• Common studies within the programme (10 cr + 20 cr). This includes the Introduction to Linguistic Diversity and Digital Humanities course (5 cr), working life studies (5 cr) and 20 credits freely chosen from any study track of the programme.  
  • MA thesis (30 credits)
  • Elective studies (30 credits)


How many are employed right away? Where do students go after graduation?

In general, alumni of the Faculty of Arts have a high employment rate. Our recent survey of over forty LingDig alumni suggests that most graduates find that skills they acquired during their studies are highly relevant and valuable in their careers. Get inspired by our example career paths, and see our alumni testimonials to learn more!

Check also what higher education graduates do. From the Linkedin page of the University of Helsinki you can for example see where the alumni work, and if there are open job positions at the university.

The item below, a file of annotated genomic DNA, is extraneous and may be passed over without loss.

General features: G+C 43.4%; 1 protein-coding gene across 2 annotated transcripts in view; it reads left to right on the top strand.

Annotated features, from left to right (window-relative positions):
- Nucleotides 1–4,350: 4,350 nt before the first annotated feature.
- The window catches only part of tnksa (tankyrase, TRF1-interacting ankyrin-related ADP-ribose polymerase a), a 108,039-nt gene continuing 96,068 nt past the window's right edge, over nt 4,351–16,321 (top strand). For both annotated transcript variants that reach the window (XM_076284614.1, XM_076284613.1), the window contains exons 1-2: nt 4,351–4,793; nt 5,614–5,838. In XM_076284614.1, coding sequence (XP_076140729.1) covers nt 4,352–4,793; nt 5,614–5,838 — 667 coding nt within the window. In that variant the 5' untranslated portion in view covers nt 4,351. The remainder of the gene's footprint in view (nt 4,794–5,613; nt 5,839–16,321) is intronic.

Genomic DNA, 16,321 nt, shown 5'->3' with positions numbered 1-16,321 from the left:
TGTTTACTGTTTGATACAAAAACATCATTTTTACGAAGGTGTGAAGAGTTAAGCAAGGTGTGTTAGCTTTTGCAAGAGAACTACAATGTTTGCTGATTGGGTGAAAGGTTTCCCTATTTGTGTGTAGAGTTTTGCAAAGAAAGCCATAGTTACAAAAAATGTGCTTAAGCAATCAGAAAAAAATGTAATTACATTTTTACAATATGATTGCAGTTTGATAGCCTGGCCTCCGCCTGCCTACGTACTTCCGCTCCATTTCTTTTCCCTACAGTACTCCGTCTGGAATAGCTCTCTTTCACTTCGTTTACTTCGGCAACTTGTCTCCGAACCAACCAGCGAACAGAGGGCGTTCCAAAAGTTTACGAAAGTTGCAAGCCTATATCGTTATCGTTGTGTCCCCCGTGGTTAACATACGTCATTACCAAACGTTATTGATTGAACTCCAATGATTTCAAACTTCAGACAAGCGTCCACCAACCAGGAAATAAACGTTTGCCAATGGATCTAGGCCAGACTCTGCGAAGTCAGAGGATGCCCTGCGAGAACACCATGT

Where do the students come from? 

Our students come from all over the world, and we can’t know much in advance which nationalities we will have each year. Approximately one-third of the students in the programme are international and the remaining are Finnish.

Overall, the University of Helsinki has a total of 31,600 degree students of which 3,215 are international degree and exchange students. In 2021, alongside Finland, the highest number of admitted students to the university came from China, the USA and Bangladesh.

What languages do I need to study and live in Finland?